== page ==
Well-known member
Having shot a lot of different risers (club equipment officer) I believe it’s not all about money & fancy materials but rather what feels good in the hand.

This may sound odd coming from someone who shoots an Inno CXT but I’ve seen Bowman+ scores being belted in by an archer shooting an SF alloy riser, annoyingly on the same target as me.

The more expensive risers can be tweaked more easily and to a greater extent than the more basic ones but a really well set up basic riser will be less stress inducing to shoot than a poorly set up £700 carbon masterpiece all day long.

Grips are important, really important, they can make shooting a joy or a battle if the size & shape isn’t close to your hand fit, although a lot can be done with Sugru or Milliput and racquet tape to adapt & rectify.

My advice is to try as many risers as you can lay hands on and see what feels good for you then look at price tags.



I know some materials cost more than others but you can get cheap aluminium risers and very expensive aluminium risers (I don't like carbon, too light).
At the base end of the market, a lot of the risers are made using a cheaper method (cast) and these are not as strong as ones that have been forged. They often have draw weight limits - e.g. the base level WNS riser comes with a warning not to use it above draw weights of 40 lb. Even if they don't, it is probably unwise to use high draw weights with cheap cast risers. Someone I know started with a cheap Core Air riser which was made of cast magnesium, and they had to change it within a year as when they went to get stronger limbs, the shop warned them the manufacturers had subsequently advised that they shouldn't be used with draw weights over 30 lbs...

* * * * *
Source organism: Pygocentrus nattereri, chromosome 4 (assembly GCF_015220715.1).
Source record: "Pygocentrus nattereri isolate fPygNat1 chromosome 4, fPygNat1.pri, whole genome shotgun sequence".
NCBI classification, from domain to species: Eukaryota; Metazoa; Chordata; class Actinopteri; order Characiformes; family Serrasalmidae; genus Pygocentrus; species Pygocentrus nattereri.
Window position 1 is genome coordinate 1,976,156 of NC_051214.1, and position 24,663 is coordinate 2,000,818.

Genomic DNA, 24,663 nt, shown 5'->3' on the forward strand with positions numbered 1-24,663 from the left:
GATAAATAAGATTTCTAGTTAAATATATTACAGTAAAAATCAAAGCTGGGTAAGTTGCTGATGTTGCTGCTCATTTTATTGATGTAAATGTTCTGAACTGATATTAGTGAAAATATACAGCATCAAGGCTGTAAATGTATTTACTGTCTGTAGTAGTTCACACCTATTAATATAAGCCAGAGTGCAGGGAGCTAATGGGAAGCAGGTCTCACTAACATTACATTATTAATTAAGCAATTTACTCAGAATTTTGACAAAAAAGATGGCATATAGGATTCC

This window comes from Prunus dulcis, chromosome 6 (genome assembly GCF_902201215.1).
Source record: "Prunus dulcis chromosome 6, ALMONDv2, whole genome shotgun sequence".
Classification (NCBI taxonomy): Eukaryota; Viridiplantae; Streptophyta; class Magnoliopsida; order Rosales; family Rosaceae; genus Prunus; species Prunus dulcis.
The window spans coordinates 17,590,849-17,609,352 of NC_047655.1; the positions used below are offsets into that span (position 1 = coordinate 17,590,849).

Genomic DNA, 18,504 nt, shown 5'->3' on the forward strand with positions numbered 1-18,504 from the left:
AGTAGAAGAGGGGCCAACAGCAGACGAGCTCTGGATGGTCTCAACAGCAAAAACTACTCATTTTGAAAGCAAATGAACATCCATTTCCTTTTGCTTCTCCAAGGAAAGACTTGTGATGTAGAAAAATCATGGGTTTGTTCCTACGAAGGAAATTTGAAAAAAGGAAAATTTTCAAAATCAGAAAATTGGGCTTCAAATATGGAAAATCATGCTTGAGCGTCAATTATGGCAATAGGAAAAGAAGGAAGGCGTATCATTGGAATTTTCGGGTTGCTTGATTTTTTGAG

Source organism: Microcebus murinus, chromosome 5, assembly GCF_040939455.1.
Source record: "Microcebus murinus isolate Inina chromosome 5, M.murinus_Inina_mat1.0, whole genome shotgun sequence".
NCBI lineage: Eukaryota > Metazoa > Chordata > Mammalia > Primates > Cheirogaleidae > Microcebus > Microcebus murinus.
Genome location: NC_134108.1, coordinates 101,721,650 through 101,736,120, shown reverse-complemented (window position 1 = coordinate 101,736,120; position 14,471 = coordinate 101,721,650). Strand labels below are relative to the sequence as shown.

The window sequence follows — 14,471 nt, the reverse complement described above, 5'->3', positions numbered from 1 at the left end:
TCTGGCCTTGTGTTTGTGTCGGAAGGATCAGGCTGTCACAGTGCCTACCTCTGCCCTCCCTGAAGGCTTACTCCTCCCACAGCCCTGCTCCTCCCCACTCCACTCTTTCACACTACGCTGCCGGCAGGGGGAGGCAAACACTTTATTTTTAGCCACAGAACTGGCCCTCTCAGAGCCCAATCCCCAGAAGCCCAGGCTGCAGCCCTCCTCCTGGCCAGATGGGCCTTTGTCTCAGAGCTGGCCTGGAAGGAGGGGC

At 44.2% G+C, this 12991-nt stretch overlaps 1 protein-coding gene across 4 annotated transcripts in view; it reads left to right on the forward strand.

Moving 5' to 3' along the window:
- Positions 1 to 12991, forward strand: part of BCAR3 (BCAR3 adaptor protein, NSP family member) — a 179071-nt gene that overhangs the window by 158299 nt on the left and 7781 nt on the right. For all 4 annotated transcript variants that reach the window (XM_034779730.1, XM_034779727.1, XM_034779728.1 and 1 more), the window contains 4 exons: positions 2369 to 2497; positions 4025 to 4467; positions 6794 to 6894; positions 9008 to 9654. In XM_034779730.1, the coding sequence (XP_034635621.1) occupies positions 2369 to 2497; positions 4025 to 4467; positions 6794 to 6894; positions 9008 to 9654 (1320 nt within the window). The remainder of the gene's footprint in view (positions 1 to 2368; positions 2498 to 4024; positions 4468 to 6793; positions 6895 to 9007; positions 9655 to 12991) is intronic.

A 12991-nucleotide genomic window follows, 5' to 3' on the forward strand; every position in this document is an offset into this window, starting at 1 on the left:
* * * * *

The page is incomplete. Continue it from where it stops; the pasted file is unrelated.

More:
I've used (mainly) an SF Forged+ and a Win & Win AXT, the latter being about 2.5 x the list price of the former. They're both decent, but the more expensive riser is stronger - it's clearly of a heavier build with reinforcement in key areas, and therefore I'd imagine it's going to flex less under load. It's geometry seems a bit different and despite it's extra weight I found it seemed easier somehow to hold on target than my first riser. So subtle differences, but as the AXT came up at an excellent price I decided to change, and haven't regretted it.